Traveling with pets: how to keep them safe, comfortable, and stress-free!

By Lauren Rey

Traveling with pets

People are traveling with their pets more than ever before. It’s not uncommon to see four-legged passengers on planes and trains or patiently waiting at the hotel check-in desk. While traveling can always be a bit stressful, adding pets to the mix doesn’t make it any easier. Planning ahead when traveling with pets is crucial. A few preparations ahead of time can help ensure your pet stays safe, comfortable, and stress-free during all your travels!

The first step in planning pet-friendly travel is researching the requirements for your method of transport and setting a timeline. Whether you are planning to transport your pet by car, plane, or train, there will likely be things you’ll need to obtain ahead of time. This may be as simple as buying a special carrier for the plane or it may include needing a veterinary appointment to update vaccines.

Every mode of transportation and every destination may have different requirements. Most commercialized methods of travel will require your pet to be current on all vaccines and in good health in order to board a plane or train. If you are traveling abroad, some countries may require a veterinary exam within 10 days of your arrival. It’s important to gather as much information as possible and make a checklist of everything that is needed.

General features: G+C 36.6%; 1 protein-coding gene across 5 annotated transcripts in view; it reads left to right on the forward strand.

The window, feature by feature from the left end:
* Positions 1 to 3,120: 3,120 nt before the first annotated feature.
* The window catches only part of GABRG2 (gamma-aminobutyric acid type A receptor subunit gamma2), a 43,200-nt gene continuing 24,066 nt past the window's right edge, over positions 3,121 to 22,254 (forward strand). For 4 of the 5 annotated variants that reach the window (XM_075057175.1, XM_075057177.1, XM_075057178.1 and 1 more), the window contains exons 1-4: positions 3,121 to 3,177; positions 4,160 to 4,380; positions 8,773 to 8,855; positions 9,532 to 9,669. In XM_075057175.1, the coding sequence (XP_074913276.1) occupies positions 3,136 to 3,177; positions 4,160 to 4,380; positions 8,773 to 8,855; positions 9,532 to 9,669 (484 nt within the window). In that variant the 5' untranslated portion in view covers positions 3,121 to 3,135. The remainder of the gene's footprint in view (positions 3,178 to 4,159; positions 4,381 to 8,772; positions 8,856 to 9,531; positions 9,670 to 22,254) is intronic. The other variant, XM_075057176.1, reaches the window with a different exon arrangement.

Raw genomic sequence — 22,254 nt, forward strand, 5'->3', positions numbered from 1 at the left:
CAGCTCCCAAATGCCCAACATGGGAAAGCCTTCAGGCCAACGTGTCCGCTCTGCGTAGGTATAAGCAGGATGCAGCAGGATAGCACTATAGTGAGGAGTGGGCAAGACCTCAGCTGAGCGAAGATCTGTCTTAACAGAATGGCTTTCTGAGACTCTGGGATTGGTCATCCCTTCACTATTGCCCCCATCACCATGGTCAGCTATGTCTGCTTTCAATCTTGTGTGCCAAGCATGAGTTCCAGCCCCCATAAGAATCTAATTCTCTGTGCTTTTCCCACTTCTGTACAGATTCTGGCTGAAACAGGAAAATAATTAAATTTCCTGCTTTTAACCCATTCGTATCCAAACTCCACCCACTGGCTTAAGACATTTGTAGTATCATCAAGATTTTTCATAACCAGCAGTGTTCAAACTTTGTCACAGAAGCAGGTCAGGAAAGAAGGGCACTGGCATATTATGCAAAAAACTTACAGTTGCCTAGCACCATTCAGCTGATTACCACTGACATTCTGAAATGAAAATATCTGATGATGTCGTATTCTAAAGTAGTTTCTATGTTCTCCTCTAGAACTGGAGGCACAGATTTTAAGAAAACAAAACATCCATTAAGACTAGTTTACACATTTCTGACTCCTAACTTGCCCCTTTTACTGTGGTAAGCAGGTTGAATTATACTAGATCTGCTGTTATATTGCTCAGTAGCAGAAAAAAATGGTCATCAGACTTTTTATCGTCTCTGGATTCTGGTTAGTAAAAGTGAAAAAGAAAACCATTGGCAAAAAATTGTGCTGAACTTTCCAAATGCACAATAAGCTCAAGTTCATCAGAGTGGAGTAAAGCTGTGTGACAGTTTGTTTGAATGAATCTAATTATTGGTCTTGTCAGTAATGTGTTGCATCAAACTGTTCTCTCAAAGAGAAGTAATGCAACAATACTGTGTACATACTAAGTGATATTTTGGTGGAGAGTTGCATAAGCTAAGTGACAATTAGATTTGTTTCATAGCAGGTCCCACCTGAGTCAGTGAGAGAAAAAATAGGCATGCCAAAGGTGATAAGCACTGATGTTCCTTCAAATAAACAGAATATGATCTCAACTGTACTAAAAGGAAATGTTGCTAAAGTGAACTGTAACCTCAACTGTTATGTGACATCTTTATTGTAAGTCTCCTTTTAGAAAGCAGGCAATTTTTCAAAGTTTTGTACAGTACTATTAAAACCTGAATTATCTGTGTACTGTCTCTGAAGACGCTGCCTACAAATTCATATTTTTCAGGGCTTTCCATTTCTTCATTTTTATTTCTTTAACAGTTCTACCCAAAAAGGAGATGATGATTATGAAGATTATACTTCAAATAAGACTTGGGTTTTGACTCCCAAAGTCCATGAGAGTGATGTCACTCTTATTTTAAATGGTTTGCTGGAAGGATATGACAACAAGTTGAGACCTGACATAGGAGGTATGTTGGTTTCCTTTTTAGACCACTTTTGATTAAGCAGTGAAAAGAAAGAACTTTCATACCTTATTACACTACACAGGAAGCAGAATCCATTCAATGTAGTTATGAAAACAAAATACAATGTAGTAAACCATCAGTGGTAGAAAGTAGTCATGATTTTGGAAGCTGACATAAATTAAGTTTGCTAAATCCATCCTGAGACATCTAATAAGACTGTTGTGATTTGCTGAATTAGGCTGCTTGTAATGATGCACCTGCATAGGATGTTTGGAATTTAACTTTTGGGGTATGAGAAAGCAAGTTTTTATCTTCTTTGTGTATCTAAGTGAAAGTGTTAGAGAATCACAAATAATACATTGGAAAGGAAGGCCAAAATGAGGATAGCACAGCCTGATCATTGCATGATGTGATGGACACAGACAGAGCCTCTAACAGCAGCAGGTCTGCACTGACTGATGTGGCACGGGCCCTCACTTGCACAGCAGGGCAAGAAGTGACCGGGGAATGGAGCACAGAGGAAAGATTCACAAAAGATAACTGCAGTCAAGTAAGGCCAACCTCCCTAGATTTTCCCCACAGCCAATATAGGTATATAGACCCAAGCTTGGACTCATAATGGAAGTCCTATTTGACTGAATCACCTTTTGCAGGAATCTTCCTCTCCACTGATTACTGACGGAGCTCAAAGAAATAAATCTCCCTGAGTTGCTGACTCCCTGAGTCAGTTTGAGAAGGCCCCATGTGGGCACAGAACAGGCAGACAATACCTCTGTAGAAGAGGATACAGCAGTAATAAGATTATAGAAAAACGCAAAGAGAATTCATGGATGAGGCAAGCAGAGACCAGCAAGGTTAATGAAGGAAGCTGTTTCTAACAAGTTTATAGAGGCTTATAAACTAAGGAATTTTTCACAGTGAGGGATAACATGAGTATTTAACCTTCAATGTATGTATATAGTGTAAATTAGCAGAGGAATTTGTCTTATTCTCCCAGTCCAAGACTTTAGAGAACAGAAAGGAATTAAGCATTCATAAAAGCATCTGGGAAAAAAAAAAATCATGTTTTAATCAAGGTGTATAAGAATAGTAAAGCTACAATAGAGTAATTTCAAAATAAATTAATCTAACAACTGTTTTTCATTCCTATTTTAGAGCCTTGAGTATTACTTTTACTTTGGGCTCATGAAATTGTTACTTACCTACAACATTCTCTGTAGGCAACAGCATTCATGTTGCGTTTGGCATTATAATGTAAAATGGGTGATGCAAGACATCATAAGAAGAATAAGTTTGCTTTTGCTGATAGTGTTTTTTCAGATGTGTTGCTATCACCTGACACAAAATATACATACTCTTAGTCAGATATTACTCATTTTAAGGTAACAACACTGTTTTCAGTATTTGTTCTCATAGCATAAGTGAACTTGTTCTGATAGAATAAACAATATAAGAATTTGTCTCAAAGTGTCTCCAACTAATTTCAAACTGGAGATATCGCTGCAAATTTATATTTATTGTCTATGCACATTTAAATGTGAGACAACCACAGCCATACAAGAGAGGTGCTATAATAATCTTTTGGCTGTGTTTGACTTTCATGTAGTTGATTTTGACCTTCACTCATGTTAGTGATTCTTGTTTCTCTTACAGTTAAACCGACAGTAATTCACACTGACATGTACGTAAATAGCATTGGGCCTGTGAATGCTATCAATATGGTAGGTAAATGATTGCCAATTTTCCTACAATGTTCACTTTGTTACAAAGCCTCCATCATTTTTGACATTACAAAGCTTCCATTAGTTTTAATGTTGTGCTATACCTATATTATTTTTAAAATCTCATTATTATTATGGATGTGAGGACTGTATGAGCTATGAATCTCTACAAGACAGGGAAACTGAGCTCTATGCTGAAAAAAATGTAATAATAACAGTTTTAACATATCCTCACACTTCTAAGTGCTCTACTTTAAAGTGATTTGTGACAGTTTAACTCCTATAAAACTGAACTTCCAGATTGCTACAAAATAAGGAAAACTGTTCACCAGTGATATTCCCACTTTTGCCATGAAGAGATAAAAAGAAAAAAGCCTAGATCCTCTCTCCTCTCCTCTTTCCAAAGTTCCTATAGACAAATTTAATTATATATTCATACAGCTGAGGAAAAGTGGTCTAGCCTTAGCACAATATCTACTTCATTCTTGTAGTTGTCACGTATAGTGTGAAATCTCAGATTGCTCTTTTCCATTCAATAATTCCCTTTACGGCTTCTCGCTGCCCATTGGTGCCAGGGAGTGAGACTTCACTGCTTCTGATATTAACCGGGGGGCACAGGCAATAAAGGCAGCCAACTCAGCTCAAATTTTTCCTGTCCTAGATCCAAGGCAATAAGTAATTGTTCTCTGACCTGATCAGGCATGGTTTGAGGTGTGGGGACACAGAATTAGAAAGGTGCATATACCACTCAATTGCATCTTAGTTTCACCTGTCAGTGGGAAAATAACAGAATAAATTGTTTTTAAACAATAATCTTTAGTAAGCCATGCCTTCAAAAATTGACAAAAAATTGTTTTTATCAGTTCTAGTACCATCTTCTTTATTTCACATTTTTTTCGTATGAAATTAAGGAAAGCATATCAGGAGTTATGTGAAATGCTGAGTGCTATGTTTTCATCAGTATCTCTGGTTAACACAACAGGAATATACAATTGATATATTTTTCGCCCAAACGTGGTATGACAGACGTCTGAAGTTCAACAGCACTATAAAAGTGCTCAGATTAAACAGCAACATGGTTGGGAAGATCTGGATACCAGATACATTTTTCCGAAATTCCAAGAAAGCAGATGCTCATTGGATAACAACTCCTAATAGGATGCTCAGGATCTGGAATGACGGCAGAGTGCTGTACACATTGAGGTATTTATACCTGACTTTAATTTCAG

Here are some travel tips for dogs and cats, because sometimes our pets need a vacation too!

Traveling with dogs

While many dogs love to explore new places, even the most adventurous pup can understandably get overwhelmed and nervous in a crowded, fast-paced environment like an airport or train station. If you’re traveling with your dog commercially for the first time, a practice run in a safe environment might be a good idea. Practice letting them hang out in their carrier or walking by your side at an outdoor mall or another dog-friendly place. Use lots of treats to make this a fun experience for them!

No matter where you are going or how you are getting there, you’ll want to make sure your dog is up for it! A pre-travel check with the vet is always a good idea, even if it’s not a listed requirement. You’ll want to make sure your dog is healthy enough for travel and up to date on all their vaccines and parasite preventatives. This is also a good time to discuss if your dog experiences any fear, anxiety, or stress during travel. Your veterinarian may recommend a calming supplement or light sedative for the trip.

You’ll also want to make sure your pet is protected with a microchip in case they get lost! A 24Petwatch Lifetime Protection Membership offers 24/7 access to lost pet recovery specialists across North America. They can also connect you with veterinary professionals for non-emergent medical questions that may arise during your travels.

Flying with a dog